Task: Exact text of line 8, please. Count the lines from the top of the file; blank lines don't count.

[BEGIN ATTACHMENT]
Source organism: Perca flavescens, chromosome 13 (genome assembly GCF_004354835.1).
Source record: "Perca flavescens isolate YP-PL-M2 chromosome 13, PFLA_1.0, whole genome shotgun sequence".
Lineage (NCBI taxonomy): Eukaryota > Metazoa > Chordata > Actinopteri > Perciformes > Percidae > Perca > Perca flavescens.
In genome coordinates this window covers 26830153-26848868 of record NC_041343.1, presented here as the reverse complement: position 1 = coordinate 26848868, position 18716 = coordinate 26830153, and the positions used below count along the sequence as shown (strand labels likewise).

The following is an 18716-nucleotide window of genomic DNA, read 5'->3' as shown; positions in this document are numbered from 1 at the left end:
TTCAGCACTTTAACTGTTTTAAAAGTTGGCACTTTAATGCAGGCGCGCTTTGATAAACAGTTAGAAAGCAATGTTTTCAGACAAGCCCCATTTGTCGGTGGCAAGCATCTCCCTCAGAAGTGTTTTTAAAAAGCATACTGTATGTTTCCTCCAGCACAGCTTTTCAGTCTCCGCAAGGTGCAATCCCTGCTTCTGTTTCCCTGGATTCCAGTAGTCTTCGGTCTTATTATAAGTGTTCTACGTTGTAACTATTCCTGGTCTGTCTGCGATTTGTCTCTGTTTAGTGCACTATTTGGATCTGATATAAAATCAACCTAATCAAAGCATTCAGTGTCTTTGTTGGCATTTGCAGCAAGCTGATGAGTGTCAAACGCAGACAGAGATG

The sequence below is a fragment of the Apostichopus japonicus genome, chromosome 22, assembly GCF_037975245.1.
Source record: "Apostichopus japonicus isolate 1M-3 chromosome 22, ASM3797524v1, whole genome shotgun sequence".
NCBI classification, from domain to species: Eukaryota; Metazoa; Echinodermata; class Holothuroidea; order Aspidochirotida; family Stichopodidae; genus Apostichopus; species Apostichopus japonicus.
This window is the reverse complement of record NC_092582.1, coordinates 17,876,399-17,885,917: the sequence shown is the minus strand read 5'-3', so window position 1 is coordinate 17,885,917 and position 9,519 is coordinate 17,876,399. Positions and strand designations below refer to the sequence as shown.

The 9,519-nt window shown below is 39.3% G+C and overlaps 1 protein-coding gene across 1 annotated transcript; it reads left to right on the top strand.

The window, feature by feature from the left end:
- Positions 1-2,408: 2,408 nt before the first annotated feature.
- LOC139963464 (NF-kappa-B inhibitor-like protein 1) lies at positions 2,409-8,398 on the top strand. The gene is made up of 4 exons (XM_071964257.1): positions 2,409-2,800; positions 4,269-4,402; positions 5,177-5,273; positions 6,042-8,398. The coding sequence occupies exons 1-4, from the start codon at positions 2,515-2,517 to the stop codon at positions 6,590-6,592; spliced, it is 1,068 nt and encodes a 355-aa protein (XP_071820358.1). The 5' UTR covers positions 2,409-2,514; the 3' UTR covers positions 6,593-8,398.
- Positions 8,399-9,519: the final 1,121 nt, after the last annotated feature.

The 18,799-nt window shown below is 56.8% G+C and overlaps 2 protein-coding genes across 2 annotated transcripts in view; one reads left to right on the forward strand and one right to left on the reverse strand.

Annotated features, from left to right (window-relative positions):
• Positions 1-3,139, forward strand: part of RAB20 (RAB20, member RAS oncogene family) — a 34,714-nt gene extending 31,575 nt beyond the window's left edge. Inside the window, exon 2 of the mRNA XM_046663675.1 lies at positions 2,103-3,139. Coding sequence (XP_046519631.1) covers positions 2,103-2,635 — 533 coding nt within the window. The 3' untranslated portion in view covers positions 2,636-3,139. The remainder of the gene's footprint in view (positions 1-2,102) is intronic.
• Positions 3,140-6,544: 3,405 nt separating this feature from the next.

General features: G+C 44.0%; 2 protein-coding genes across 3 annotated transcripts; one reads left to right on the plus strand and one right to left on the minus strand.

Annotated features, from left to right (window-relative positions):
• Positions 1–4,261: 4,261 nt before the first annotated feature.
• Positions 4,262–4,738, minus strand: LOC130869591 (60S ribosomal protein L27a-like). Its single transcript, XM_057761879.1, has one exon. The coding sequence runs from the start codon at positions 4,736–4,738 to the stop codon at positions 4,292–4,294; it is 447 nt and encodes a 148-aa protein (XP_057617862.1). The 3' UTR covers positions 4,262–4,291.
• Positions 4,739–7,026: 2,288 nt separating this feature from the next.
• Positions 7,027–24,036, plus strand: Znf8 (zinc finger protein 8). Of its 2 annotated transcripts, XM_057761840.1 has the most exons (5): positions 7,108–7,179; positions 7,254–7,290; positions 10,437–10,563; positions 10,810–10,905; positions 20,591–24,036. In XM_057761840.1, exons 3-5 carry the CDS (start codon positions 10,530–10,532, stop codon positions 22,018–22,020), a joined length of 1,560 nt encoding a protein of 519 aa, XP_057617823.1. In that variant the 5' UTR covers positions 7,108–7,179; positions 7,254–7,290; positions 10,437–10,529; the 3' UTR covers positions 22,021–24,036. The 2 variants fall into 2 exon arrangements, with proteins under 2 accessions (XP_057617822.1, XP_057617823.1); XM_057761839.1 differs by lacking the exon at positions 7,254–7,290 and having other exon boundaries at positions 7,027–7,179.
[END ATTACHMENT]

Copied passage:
Source record: "Apostichopus japonicus isolate 1M-3 chromosome 22, ASM3797524v1, whole genome shotgun sequence".